The Golden Smile is controlled, constructed chaos, a perfect orchestration of madness. It is terrifying and marvelous all at once. Theatre of the absurd in a mental hospital.
Archives for July 12, 2016
35MM: A Musical Exhibition is a series of seriously show-stopping tunes, delivered by a talented cast and live 6-piece band. Written by the incredibly talented songwriter Ryan Scott Oliver, each song has a photograph that goes along with it, projected on a screen behind the actors. The songs explore everything from the tribulations of being a nanny […]
I’ll be honest: I’m not usually a fan of interpretive dance. Most of the time, it’s nearly impossible for me to tell what’s being interpreted without having read it in the guide, which means that even if it’s aesthetically pleasing, it often feels random.
Holy. Crap. “You don’t hear this kind of talk in the theatre. Let alone a Fringe show.” No, really. Holy crap. This might be the best Fringe show I’ve ever seen.
Apologies to the one Trump fan who goes to DC theatre and is reading this, but there is perhaps too much wrong, unbelievable, or historically unprecedented about The Donald’s candidacy to fit in one theatre piece.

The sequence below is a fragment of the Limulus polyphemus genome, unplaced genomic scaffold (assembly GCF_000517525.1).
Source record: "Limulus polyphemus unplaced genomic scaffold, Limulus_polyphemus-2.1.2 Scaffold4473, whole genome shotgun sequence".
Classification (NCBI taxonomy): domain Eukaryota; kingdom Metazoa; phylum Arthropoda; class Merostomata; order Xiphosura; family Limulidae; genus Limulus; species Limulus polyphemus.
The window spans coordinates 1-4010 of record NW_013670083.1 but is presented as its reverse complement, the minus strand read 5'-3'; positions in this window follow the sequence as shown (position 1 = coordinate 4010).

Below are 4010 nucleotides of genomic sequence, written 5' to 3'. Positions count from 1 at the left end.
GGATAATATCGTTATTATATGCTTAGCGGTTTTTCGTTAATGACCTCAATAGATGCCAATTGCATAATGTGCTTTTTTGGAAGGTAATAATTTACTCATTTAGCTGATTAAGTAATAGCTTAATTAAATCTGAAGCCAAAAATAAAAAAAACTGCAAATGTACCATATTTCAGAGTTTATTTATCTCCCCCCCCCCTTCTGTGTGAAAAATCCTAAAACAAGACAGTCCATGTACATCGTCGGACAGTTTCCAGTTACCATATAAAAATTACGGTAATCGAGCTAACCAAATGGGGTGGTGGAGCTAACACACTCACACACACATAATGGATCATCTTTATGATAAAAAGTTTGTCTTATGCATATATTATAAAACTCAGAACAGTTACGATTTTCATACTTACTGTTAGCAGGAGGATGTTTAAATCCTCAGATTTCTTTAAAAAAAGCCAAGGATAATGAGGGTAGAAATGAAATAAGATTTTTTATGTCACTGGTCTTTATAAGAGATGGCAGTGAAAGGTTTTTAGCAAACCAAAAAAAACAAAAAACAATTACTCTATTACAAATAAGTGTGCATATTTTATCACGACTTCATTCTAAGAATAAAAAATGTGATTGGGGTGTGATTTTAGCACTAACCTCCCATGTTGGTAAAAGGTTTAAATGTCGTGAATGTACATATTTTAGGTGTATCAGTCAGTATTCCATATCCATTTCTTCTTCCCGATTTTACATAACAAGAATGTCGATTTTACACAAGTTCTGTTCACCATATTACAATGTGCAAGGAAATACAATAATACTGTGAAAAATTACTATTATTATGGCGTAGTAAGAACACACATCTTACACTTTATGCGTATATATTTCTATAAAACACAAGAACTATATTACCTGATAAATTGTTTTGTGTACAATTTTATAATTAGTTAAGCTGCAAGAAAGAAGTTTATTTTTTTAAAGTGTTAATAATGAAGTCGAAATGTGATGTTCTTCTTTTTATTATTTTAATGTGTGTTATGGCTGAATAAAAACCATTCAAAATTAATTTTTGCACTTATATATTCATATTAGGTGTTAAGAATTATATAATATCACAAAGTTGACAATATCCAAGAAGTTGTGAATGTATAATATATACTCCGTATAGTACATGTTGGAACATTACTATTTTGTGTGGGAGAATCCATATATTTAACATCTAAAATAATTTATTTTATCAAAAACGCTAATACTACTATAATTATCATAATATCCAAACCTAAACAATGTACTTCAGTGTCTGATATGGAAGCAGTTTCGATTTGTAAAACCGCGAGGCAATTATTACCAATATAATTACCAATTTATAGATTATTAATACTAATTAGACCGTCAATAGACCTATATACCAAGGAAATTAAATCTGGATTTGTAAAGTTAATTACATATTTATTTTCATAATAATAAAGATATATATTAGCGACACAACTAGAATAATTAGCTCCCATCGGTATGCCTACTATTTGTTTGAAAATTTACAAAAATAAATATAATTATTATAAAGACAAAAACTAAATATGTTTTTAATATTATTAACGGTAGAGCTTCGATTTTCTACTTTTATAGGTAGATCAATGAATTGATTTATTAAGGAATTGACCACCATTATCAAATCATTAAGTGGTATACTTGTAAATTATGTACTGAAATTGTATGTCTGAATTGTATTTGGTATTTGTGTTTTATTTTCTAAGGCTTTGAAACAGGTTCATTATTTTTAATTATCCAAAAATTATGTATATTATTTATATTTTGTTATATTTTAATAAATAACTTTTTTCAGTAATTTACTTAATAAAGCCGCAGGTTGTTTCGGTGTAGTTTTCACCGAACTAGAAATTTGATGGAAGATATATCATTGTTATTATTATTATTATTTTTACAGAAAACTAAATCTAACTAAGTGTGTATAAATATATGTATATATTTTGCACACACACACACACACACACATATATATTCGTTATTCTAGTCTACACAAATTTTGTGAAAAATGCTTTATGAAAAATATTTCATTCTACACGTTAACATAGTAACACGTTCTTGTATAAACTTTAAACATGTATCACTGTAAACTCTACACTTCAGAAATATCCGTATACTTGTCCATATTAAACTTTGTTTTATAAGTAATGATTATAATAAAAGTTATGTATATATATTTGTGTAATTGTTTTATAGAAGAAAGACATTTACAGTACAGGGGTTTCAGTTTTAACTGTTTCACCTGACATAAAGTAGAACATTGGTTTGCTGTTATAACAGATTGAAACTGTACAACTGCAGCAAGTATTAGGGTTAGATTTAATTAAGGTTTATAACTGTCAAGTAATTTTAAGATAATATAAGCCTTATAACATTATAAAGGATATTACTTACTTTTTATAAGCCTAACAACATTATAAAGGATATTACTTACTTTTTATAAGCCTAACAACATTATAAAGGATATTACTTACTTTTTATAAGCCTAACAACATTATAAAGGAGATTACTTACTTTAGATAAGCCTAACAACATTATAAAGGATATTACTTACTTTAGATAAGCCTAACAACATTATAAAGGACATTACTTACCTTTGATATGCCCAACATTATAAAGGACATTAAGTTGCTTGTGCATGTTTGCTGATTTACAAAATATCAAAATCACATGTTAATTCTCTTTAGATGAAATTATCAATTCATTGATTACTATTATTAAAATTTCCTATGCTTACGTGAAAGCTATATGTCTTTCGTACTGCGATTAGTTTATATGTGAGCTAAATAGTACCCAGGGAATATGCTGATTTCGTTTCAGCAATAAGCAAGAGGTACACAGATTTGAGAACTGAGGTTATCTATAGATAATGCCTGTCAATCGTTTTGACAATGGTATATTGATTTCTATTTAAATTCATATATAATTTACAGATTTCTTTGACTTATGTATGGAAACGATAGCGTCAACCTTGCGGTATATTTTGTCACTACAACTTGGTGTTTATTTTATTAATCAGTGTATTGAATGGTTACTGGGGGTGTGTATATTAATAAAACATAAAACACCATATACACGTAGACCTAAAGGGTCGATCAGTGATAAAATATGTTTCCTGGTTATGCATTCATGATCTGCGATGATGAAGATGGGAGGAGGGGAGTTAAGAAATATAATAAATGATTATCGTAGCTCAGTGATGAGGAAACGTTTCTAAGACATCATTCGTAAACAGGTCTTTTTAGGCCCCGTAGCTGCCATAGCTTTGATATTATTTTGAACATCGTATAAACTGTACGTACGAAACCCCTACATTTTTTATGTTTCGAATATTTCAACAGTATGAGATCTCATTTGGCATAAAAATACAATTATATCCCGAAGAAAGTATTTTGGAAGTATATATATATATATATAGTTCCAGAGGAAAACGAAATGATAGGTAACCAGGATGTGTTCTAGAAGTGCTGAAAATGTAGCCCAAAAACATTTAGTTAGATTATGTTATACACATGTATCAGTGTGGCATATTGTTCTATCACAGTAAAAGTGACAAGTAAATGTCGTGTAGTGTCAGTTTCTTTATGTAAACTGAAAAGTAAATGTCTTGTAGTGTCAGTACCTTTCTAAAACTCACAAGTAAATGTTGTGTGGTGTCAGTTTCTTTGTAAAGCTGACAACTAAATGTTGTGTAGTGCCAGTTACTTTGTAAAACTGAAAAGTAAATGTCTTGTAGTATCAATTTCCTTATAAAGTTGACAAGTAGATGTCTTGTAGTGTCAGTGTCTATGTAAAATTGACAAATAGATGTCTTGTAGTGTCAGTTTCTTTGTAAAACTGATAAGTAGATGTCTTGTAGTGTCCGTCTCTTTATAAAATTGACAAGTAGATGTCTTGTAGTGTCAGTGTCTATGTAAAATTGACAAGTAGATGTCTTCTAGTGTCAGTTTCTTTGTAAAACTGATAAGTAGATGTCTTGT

Take your protein pills and put your helmet on! This may be your only chance to see a Fringe production transmitted via Bio-Hologram, and definitely the only Fringe show featuring a member of the new wave band, The B-52’s. A Romp Around Uranus with Special Agent Galactica is an intergalactic cabaret, concocted by the incomparably […]
If you like your house decorated with dysfunction, madness, incest, and heightened dialogue, come visit The House of Yes.
Where can you experience the world premiere of a musical with songs by a 4-time platinum artist for only $17 a pop? At Capital Fringe, of course, with Song Reader: the Musical, an earnest and poppy take on a classic-story combo from a fresh-faced young theater company.
Two years ago at CATF, playwright Chisa Hutchinson caused a stir with her rich and raucous two-character dramedy Dead and Breathing, about the right to die and the haves versus the have nots.
Plays involving religion often have a defined point of view that can make them predictable and boring. Yet nothing is predictable or boring about Helen Pafumi’s world premiere Redder Blood, an intelligent and funny rumination on interfaith relationships and our relationship with God.
Some people who talk about Fringe offer a warning: it’s uncurated. Anything could get produced. The implication, of course, is that curation is needed to prevent bad art from getting through to where the innocent eyes of the public might accidentally see it. Even if that were true (it’s not), then we’d still have the […]
If Wendy Wasserstein were alive and well today, you’d imagine she would be writing such warm, witty and cannily perceptive plays as Susan Miller’s 20th Century Blues, a world premiere at CATF under the assured direction of Ed Herendeen.